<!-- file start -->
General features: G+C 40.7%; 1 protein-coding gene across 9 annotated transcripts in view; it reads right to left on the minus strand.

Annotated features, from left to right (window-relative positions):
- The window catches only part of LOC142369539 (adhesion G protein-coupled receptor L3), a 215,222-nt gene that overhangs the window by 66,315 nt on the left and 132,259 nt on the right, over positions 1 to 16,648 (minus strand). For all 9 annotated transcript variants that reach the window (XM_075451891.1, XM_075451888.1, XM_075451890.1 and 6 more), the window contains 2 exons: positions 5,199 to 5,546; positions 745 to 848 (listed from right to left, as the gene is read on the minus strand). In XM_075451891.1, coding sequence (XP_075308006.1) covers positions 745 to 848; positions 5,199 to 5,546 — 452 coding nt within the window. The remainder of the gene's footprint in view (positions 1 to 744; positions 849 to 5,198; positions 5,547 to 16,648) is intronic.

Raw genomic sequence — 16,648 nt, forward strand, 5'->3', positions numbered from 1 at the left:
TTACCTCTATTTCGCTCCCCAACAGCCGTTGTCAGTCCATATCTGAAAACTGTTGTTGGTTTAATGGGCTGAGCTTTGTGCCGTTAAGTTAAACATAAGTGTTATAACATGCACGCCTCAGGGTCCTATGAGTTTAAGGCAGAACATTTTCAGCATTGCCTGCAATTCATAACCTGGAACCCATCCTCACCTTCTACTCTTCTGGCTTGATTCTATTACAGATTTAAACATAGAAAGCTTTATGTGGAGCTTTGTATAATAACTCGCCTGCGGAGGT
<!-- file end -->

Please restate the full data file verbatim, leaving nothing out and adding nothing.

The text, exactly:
General features: G+C 40.7%; 1 protein-coding gene across 9 annotated transcripts in view; it reads right to left on the minus strand.

Annotated features, from left to right (window-relative positions):
- The window catches only part of LOC142369539 (adhesion G protein-coupled receptor L3), a 215,222-nt gene that overhangs the window by 66,315 nt on the left and 132,259 nt on the right, over positions 1 to 16,648 (minus strand). For all 9 annotated transcript variants that reach the window (XM_075451891.1, XM_075451888.1, XM_075451890.1 and 6 more), the window contains 2 exons: positions 5,199 to 5,546; positions 745 to 848 (listed from right to left, as the gene is read on the minus strand). In XM_075451891.1, coding sequence (XP_075308006.1) covers positions 745 to 848; positions 5,199 to 5,546 — 452 coding nt within the window. The remainder of the gene's footprint in view (positions 1 to 744; positions 849 to 5,198; positions 5,547 to 16,648) is intronic.

Raw genomic sequence — 16,648 nt, forward strand, 5'->3', positions numbered from 1 at the left:
TTACCTCTATTTCGCTCCCCAACAGCCGTTGTCAGTCCATATCTGAAAACTGTTGTTGGTTTAATGGGCTGAGCTTTGTGCCGTTAAGTTAAACATAAGTGTTATAACATGCACGCCTCAGGGTCCTATGAGTTTAAGGCAGAACATTTTCAGCATTGCCTGCAATTCATAACCTGGAACCCATCCTCACCTTCTACTCTTCTGGCTTGATTCTATTACAGATTTAAACATAGAAAGCTTTATGTGGAGCTTTGTATAATAACTCGCCTGCGGAGGT